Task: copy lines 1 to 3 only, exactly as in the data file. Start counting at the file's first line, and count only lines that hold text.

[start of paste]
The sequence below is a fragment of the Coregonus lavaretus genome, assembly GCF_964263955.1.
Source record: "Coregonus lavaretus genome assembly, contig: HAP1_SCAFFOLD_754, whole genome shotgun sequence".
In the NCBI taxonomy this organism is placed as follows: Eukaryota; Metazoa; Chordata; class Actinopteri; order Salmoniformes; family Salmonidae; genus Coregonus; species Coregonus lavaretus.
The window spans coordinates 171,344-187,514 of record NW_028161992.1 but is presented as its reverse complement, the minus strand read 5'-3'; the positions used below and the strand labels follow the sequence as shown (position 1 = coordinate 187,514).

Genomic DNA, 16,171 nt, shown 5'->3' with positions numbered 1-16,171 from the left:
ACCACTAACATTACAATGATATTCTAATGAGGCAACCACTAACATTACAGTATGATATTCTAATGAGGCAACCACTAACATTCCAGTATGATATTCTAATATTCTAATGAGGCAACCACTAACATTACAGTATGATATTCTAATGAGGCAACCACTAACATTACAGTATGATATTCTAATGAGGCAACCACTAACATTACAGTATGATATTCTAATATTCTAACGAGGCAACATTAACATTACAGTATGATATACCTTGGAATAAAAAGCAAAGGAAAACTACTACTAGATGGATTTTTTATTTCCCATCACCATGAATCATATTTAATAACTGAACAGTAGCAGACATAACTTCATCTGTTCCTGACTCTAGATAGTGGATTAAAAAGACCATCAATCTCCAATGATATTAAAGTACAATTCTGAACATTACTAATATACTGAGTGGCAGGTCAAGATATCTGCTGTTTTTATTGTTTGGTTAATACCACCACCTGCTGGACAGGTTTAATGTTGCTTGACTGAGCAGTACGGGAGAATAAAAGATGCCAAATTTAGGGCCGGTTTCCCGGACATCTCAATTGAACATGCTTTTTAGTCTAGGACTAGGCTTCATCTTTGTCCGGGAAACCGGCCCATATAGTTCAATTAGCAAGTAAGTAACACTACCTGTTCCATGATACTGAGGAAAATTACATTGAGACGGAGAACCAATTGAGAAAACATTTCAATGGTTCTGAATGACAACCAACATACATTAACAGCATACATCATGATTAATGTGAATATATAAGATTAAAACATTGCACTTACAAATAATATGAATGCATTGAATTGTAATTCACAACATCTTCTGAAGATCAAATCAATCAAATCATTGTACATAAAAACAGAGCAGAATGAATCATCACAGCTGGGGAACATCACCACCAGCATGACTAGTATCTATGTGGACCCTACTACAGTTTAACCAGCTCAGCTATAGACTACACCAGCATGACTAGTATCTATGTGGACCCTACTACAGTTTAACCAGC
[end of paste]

The sequence below is a fragment of the Coregonus lavaretus genome, assembly GCF_964263955.1.
Source record: "Coregonus lavaretus genome assembly, contig: HAP1_SCAFFOLD_754, whole genome shotgun sequence".
In the NCBI taxonomy this organism is placed as follows: Eukaryota; Metazoa; Chordata; class Actinopteri; order Salmoniformes; family Salmonidae; genus Coregonus; species Coregonus lavaretus.